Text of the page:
Over the past 5 decades, the amount of time Americans spend preparing meals has steadily declined, yet U.S. frozen foods have remained a favorable staple, forecast to reach $72.98 billion by 2024, according to a recent study by Grand View Research.
Despite the overall growth, the Nielson Global Health and Wellness report says consumers are seeking “fresh” functional foods providing benefits that reduce their risk of disease and promote health. And though frozen foods may appeal to consumers who value convenience, the Market Research US Frozen Food report states many Americans now prefer fresh, natural foods at farmer’s markets or grocery stores.
However, the U.S. frozen industries often inaccurate reputation of being nothing more than high sodium ice boxes is changing. Continually adapting packaging and products to better accommodate consumer preferences, U.S. Frozen Food Market – Statistics & Facts says the frozen food sector’s image has changed tremendously in the last 10 years touting better taste, quality and what it deems better-for-you options to meet consumer needs.
And as shopper demands shift from once believing that fresh foods were healthier and of higher quality than its frozen counterparts, Americans are discovering the nutritional advantages of frozen. Health-conscious consumers may be surprised to know that fresh and frozen produce don’t vary…much. And in some cases, according to the Journal of Food Composition and Analysis, are more nutritious. Here are 4 benefits of choosing frozen produce over fresh.
Fruits and vegetables are most nutritious when they're fully ripe, yet fresh produce is picked prior to reaching complete maturity to avoid overripeness once they’ve reached their final destination. According to Mary Ann Moylan of GIANT Food Stores, fresh produce has less time to develop a full spectrum of vitamins and minerals.
Produce chosen for freezing is picked at its peak ripeness. After harvest, its processed immediately to minimize nutrient losses. Blast freezing locks the produce in its nutrient-rich state. According to a study conducted by the University of Georgia, several frozen fruits and vegetables have higher amounts of Vitamin A, Vitamin C and folates compared to fresh produce.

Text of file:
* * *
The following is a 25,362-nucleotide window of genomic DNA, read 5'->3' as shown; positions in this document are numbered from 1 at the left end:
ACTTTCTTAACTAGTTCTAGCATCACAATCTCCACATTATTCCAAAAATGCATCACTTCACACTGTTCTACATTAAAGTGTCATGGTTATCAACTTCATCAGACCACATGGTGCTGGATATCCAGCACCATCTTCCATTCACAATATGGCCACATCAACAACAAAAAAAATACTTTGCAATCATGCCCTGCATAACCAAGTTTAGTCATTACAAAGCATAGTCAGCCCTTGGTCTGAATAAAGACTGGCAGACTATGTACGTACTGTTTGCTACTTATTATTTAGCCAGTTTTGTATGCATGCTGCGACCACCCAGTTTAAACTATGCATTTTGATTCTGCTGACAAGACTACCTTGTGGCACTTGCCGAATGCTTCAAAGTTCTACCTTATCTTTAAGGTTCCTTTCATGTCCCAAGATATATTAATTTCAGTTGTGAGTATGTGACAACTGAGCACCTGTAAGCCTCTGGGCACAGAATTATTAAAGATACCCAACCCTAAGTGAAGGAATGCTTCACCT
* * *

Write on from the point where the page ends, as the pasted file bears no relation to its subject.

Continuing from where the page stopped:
2. Decreases Waste
According to the United States Department of Agriculture, food waste in the U.S. is estimated at between 30-40 percent of the food supply. A study published by the British Food Journal reports frozen food as an alternative, generating 47% less food waste in homes compared to fresh food.
Fresh produce isn’t readily available throughout the year. It’s often more difficult to acquire during the winter months and generally more expensive. Frozen fruits and vegetables are available year round allowing you to select from a variety of fruits and vegetables no matter the season or time of year.
4. Cost Effective
Because frozen produce can be cheaper than fresh produce, it’s more accessible to everyone including those in food deserts. According to nutritionist Cynthia Sass, the price difference is evident as frozen organic spinach can cost nearly 50 cents less than fresh organic spinach.
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